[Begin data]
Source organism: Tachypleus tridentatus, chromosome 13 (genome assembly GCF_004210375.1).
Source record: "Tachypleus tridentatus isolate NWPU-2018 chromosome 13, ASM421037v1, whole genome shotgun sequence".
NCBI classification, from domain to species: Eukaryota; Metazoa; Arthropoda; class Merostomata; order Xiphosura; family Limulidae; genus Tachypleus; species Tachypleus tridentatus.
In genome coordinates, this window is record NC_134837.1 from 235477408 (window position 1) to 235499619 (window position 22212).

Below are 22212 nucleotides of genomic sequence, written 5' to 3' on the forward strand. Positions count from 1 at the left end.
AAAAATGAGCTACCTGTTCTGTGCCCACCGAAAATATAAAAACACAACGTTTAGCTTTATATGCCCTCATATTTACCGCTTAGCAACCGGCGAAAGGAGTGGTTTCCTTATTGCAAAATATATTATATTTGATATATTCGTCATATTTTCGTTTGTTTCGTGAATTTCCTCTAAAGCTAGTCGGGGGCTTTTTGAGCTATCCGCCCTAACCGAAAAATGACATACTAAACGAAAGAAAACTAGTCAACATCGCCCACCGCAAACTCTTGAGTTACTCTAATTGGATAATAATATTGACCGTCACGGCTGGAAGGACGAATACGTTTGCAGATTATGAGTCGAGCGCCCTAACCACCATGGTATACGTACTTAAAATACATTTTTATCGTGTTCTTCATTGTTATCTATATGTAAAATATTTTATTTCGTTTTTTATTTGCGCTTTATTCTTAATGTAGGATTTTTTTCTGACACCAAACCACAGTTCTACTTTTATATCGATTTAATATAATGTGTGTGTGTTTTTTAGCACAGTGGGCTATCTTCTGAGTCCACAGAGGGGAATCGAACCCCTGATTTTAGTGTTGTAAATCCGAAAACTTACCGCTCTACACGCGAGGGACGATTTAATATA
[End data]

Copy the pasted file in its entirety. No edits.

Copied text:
Source organism: Tachypleus tridentatus, chromosome 13 (genome assembly GCF_004210375.1).
Source record: "Tachypleus tridentatus isolate NWPU-2018 chromosome 13, ASM421037v1, whole genome shotgun sequence".
NCBI classification, from domain to species: Eukaryota; Metazoa; Arthropoda; class Merostomata; order Xiphosura; family Limulidae; genus Tachypleus; species Tachypleus tridentatus.
In genome coordinates, this window is record NC_134837.1 from 235477408 (window position 1) to 235499619 (window position 22212).

Below are 22212 nucleotides of genomic sequence, written 5' to 3' on the forward strand. Positions count from 1 at the left end.
AAAAATGAGCTACCTGTTCTGTGCCCACCGAAAATATAAAAACACAACGTTTAGCTTTATATGCCCTCATATTTACCGCTTAGCAACCGGCGAAAGGAGTGGTTTCCTTATTGCAAAATATATTATATTTGATATATTCGTCATATTTTCGTTTGTTTCGTGAATTTCCTCTAAAGCTAGTCGGGGGCTTTTTGAGCTATCCGCCCTAACCGAAAAATGACATACTAAACGAAAGAAAACTAGTCAACATCGCCCACCGCAAACTCTTGAGTTACTCTAATTGGATAATAATATTGACCGTCACGGCTGGAAGGACGAATACGTTTGCAGATTATGAGTCGAGCGCCCTAACCACCATGGTATACGTACTTAAAATACATTTTTATCGTGTTCTTCATTGTTATCTATATGTAAAATATTTTATTTCGTTTTTTATTTGCGCTTTATTCTTAATGTAGGATTTTTTTCTGACACCAAACCACAGTTCTACTTTTATATCGATTTAATATAATGTGTGTGTGTTTTTTAGCACAGTGGGCTATCTTCTGAGTCCACAGAGGGGAATCGAACCCCTGATTTTAGTGTTGTAAATCCGAAAACTTACCGCTCTACACGCGAGGGACGATTTAATATA